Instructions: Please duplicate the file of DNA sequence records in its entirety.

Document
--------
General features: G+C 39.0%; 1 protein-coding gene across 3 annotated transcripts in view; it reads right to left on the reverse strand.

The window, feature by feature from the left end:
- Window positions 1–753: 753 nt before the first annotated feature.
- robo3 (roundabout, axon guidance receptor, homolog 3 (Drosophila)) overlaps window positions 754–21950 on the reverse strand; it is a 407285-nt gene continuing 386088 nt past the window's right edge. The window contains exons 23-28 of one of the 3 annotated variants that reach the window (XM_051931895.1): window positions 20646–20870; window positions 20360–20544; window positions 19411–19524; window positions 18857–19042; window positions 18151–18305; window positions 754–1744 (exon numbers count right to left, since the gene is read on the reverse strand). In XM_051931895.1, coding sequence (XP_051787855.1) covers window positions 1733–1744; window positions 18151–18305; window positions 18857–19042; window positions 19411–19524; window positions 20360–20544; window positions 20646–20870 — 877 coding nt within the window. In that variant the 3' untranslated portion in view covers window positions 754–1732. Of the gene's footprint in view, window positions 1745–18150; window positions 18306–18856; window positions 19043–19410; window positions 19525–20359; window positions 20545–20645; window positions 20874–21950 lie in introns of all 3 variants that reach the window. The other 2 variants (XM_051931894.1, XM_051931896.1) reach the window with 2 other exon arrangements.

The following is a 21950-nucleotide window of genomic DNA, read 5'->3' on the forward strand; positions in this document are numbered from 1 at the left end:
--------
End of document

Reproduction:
General features: G+C 39.0%; 1 protein-coding gene across 3 annotated transcripts in view; it reads right to left on the reverse strand.

The window, feature by feature from the left end:
- Window positions 1–753: 753 nt before the first annotated feature.
- robo3 (roundabout, axon guidance receptor, homolog 3 (Drosophila)) overlaps window positions 754–21950 on the reverse strand; it is a 407285-nt gene continuing 386088 nt past the window's right edge. The window contains exons 23-28 of one of the 3 annotated variants that reach the window (XM_051931895.1): window positions 20646–20870; window positions 20360–20544; window positions 19411–19524; window positions 18857–19042; window positions 18151–18305; window positions 754–1744 (exon numbers count right to left, since the gene is read on the reverse strand). In XM_051931895.1, coding sequence (XP_051787855.1) covers window positions 1733–1744; window positions 18151–18305; window positions 18857–19042; window positions 19411–19524; window positions 20360–20544; window positions 20646–20870 — 877 coding nt within the window. In that variant the 3' untranslated portion in view covers window positions 754–1732. Of the gene's footprint in view, window positions 1745–18150; window positions 18306–18856; window positions 19043–19410; window positions 19525–20359; window positions 20545–20645; window positions 20874–21950 lie in introns of all 3 variants that reach the window. The other 2 variants (XM_051931894.1, XM_051931896.1) reach the window with 2 other exon arrangements.

The following is a 21950-nucleotide window of genomic DNA, read 5'->3' on the forward strand; positions in this document are numbered from 1 at the left end: